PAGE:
Banks, Hunt, Hurst and Peters look ahead to South AfricaAnother World Cup, same old refrain. Can England finally bury two generations of false hope and disappointment by emulating the heroes of 1966?
Well, according to four of those who played in the most iconic fixture in the history of English football, the answer may well be 'yes' - courtesy of Fabio Capello, the Alf Ramsey of his time.
Who says so? None other than hat-trick hero Geoff Hurst, Martin Peters – scorer of the other goal in that memorable 4-2 win over West Germany – goalkeeping legend Gordon Banks and Hurst’s fellow striker back then, Roger Hunt.
It may be 44 years since the famous four helped win sport’s most treasured trophy, but their views still count for an awful lot judging by the atmosphere of reverence that greeted their appearance at a major promotion in London.
Comparisons between Ramsey and Capello have been well chronicled but when the boys of 1966 share their views, you sit up and listen. Mixing humorous asides with anecdotal quips and serious analysis, they had their audience enthralled for a captivating 30 minutes.
Legends of the game | Banks, Peters, Hurst and Hunt
“Alf and Capello are both very single-minded and have the ability to transfer that to the players,” said Hunt, the former Liverpool star. “Like Alf, Capello has brought a lot more discipline into the England team. I knows it’s been said two three times in the past but this time I think we can do it.”
Sir Geoff added further insight into Ramsey’s no-nonsense approach . “Alf’s team talks were always individual, never collective,” recalled Hurst. “He always said what he expected of you. You had no illusions about what your responsibilities were. And he always kept you on your toes. When a game was over and I’d say ‘see you Alf’, he’d look back and say, ‘perhaps, Geoffrey, perhaps!’.”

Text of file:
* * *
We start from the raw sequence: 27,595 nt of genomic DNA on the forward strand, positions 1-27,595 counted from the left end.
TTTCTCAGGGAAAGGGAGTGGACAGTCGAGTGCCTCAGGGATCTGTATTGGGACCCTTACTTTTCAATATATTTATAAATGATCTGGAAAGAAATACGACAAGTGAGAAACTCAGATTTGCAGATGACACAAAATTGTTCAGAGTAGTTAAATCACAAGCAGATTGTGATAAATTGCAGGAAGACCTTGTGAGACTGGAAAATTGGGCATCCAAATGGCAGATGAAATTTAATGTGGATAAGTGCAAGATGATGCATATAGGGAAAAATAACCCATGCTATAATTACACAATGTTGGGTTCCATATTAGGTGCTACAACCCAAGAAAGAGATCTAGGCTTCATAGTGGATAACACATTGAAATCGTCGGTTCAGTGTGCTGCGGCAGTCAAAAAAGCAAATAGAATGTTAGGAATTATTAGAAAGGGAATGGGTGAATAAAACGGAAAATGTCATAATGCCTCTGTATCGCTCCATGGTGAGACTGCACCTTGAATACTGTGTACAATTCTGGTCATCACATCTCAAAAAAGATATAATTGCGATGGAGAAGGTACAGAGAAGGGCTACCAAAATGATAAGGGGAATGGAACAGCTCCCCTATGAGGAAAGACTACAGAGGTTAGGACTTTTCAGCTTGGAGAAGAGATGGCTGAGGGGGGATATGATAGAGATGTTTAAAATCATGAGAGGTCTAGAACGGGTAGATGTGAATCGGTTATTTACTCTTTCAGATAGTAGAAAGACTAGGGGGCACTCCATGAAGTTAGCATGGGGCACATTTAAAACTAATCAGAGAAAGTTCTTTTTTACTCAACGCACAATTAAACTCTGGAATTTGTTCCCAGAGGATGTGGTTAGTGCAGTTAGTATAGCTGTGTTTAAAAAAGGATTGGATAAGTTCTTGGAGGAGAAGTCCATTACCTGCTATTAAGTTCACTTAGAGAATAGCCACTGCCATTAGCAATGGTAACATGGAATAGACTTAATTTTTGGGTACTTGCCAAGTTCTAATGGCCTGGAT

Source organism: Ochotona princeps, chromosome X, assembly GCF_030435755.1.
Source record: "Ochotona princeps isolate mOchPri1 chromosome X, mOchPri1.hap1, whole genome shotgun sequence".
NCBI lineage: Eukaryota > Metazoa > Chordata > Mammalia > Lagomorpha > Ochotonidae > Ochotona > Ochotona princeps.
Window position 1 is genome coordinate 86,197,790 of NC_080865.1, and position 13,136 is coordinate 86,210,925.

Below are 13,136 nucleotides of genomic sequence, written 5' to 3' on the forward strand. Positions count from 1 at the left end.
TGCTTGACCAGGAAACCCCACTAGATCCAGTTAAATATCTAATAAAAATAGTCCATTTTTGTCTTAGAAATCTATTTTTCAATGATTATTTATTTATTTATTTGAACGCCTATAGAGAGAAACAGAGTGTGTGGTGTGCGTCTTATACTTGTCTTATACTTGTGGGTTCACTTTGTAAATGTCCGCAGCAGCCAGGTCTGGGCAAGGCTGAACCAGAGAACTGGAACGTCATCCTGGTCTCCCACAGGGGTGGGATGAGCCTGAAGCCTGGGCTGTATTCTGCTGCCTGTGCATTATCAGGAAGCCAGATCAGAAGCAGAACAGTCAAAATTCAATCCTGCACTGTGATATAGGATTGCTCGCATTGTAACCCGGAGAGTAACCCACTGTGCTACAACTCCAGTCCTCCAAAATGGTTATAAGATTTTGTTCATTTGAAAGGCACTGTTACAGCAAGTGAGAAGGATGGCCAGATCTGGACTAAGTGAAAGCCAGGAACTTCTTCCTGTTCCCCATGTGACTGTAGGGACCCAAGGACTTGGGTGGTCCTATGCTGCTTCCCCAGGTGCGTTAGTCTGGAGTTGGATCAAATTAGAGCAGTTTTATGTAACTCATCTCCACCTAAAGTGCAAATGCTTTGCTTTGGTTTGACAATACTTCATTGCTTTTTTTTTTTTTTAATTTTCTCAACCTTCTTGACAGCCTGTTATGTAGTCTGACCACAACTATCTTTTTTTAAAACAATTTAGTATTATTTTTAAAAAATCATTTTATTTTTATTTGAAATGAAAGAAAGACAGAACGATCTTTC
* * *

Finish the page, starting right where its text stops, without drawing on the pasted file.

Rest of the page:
Three and easy | Hurst was England's hat-trick hero
Peters recalled how, on a trip to Austria, the players’ wives were accidentally booked into the same hotel as them. “I remember the sense of panic when Alf saw my and Geoff’s wives coming down stairs,” said Peters. “When they got to the bottom Alf said, ‘Hello girls. If you are ever in the same hotel as Geoff and Martin again, I will never pick them again’. That’s how strong he was about everything.”
“During the '66 World Cup, we’d be watching television in our rooms – black and white back then – and Alf would come in and say ‘goodnight gentlemen’. That was it. We went straight to bed. Mr Capello comes across as very similar to Alf in many ways.”
Inevitably, Banks was asked which of England’s three keepers he would start with in South Africa. Surprisingly, perhaps, he went for the veteran of the three, David James.
Banks believes said that while Joe Hart has enjoyed an impressive season and Robert Green played well in a struggling West Ham side, experience would be a vital asset in South Africa.
“Joe Hart is really the most consistent one but he hasn’t played a full international match for England, he has only played half a game. I think that it would be a little bit dodgy because he hasn’t got experience of playing in a World Cup, he could freeze a little bit.
“The other two are very much of the same mould. They make the most fantastic saves, that probably no other goalkeeper could make, but then they make an error which coud lose a goal.”
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Pressed on which he would then choose, he finally came off the fence. “It’s a very difficult question. James has come back and had some really good games. Green has played very well for West Ham even though they haven’t had a very good season. Sometimes, watching games, his positioning is just a tiny bit off, though. So I think I’d probably go with James - and hope he doesn’t go on a run-around out of the box!
“What Capello can’t do is go chopping and changing this close to the competition. I think whoever he plays in the next game, whether it be James or Green, that’ll be who he must start with.”
A superb qualifying campaign, the prodigious form of Wayne Rooney and favourable weather conditions in South Africa have given England a fighting chance. But all four 1966 legends identified one key weakness – lack of back-up if anything happens to Rooney.
“In our day if either Roger or I wasn’t playing we had Jimmy Greaves,” said Hurst. “If Rooney is out we are a bit light. We aren’t quite blessed with real depth up front. On the other hand, while you can’t possibly envisage England winning the World Cup without Rooney, we did it without Jimmy. They key thing for us was team spirit and camaraderie and Capello has done much the same.”
Hurst, Hunt, Peters and Banks were speaking at the launch of the official Marks and Spencer World Cup suit in London
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